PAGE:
Dividing A Business In A Maryland Divorce

Dividing property during a divorce can be stressful, and the uncertainty about the future could be upsetting. But once you understand how business assets are divided in a Maryland divorce, you will know how to move forward. Learn more about this topic below. Then contact our Rockville divorce attorneys at Shah & Kishore.

Is The Business Marital Property?

Maryland is an equitable property state. It means marital property has to be divided equitably. State law requires that the property division be fair, but it sometimes means 50/50. The court will consider many factors to determine what is fair.

Marital property in Maryland is the property acquired by one or both parties during the union. It does not matter whose name is on the title or who bought it. However, there are several types that are not considered marital property:

  • Property that you inherited or was gifted to you
  • Property that you acquired before the marriage
  • Property that was excluded in a prenuptial agreement
  • Property that can be traced to any of the above

Property in any of these categories is deemed by the court to be separate property. But what about a business acquired or created when you were married?

How A Business Is Divided In A Maryland Divorce

If the business was created or acquired when you were married, it is marital property. However, the business is subject to the same property exceptions. For example, if the capital that started the business stemmed from separate property, that would not be part of the marital estate.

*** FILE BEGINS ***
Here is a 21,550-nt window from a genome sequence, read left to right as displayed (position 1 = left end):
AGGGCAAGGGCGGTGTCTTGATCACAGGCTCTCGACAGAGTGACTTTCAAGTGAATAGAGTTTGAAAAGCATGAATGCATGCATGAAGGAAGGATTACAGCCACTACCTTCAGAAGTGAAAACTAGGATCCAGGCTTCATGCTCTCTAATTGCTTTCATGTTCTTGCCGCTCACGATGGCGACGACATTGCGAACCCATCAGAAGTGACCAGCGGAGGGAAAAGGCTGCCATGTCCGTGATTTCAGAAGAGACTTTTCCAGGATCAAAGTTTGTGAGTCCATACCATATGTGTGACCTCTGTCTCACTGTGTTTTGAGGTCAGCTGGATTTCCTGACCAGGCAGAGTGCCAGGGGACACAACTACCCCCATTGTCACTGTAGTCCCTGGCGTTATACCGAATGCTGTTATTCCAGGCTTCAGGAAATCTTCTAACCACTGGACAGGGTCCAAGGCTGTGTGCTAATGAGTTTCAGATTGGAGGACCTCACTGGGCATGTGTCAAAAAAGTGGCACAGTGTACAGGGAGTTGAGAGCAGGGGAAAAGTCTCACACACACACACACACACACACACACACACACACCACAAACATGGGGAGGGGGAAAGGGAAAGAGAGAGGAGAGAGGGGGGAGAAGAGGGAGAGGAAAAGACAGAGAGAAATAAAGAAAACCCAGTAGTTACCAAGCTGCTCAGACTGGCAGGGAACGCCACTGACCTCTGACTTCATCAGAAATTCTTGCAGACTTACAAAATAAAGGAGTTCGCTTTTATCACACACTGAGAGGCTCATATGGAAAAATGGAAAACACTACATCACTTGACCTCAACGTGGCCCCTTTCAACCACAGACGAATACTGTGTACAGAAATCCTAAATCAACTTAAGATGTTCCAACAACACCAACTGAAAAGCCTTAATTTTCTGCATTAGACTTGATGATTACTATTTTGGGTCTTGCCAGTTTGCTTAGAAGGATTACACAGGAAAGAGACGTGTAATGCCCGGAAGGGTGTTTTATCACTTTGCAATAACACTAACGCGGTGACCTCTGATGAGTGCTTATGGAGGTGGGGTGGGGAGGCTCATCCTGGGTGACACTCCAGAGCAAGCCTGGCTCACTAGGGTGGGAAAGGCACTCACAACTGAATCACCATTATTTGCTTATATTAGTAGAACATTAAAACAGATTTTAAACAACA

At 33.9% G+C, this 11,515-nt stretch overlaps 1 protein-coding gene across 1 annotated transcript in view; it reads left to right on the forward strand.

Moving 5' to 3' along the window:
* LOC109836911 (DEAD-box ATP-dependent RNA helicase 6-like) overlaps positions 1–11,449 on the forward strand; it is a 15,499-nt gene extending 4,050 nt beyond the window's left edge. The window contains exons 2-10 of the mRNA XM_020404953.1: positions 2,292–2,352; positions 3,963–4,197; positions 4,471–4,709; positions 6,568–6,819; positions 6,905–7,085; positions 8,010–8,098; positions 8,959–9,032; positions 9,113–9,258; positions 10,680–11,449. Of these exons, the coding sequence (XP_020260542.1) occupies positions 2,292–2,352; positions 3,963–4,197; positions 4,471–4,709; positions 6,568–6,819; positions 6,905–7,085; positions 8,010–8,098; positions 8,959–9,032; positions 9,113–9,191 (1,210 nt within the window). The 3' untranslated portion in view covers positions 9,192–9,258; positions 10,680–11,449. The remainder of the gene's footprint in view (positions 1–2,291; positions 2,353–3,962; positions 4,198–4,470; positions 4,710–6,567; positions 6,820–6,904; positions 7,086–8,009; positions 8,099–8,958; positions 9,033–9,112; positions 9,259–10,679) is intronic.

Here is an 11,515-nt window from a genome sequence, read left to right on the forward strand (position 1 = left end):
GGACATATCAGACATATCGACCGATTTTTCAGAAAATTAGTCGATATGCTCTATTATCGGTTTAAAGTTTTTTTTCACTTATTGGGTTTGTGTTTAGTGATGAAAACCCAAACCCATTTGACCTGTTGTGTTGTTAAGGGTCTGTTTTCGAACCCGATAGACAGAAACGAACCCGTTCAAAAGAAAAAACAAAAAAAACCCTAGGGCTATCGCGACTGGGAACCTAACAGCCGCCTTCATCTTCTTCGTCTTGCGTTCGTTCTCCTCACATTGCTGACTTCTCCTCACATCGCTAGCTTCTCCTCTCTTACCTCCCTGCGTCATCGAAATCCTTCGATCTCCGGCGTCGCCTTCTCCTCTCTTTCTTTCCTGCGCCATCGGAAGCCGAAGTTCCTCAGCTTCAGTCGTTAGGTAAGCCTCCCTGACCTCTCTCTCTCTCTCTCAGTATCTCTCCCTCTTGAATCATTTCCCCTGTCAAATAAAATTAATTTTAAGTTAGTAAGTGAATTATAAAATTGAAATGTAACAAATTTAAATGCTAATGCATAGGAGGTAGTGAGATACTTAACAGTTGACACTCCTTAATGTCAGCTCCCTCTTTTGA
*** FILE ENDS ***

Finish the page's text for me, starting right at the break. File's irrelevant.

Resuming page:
If the business was started or acquired before you were married, it usually would not be considered marital property. However, if the company that was separate property increases in value while you are married, the increased value may be marital property.

The divorce court may also determine that the business has a marital and non-marital component. For example, one of the spouses may have put a lot of effort into the business and must be compensated for it during the divorce.

If you claim that the business is entirely or partially separate property, you must prove it is separate. So, you must keep excellent accounting records to prove it is separate property in court.

Also, while a business may be marital property, the court cannot change stock ownership in the firm from one spouse to another. Therefore, equitable distribution of the business may be infeasible depending on how ownership in the business is divided. But you and your attorney can consider other ways to fairly compensate each party other than dividing the business.

How Is A Business Valued During Divorce?

Valuing a business during divorce is complex. The value of the business will be determined by considering the following:

  • Tangible property
  • Intangible property
  • Assets
  • Liabilities

The business valuation process usually starts with an appraiser’s inventory of the business’s tangible property. This might include inventory, machinery, equipment to build products, office equipment, vehicles, etc. Buildings also are tangible property if you own them outright. The cash that is in the business bank account also counts.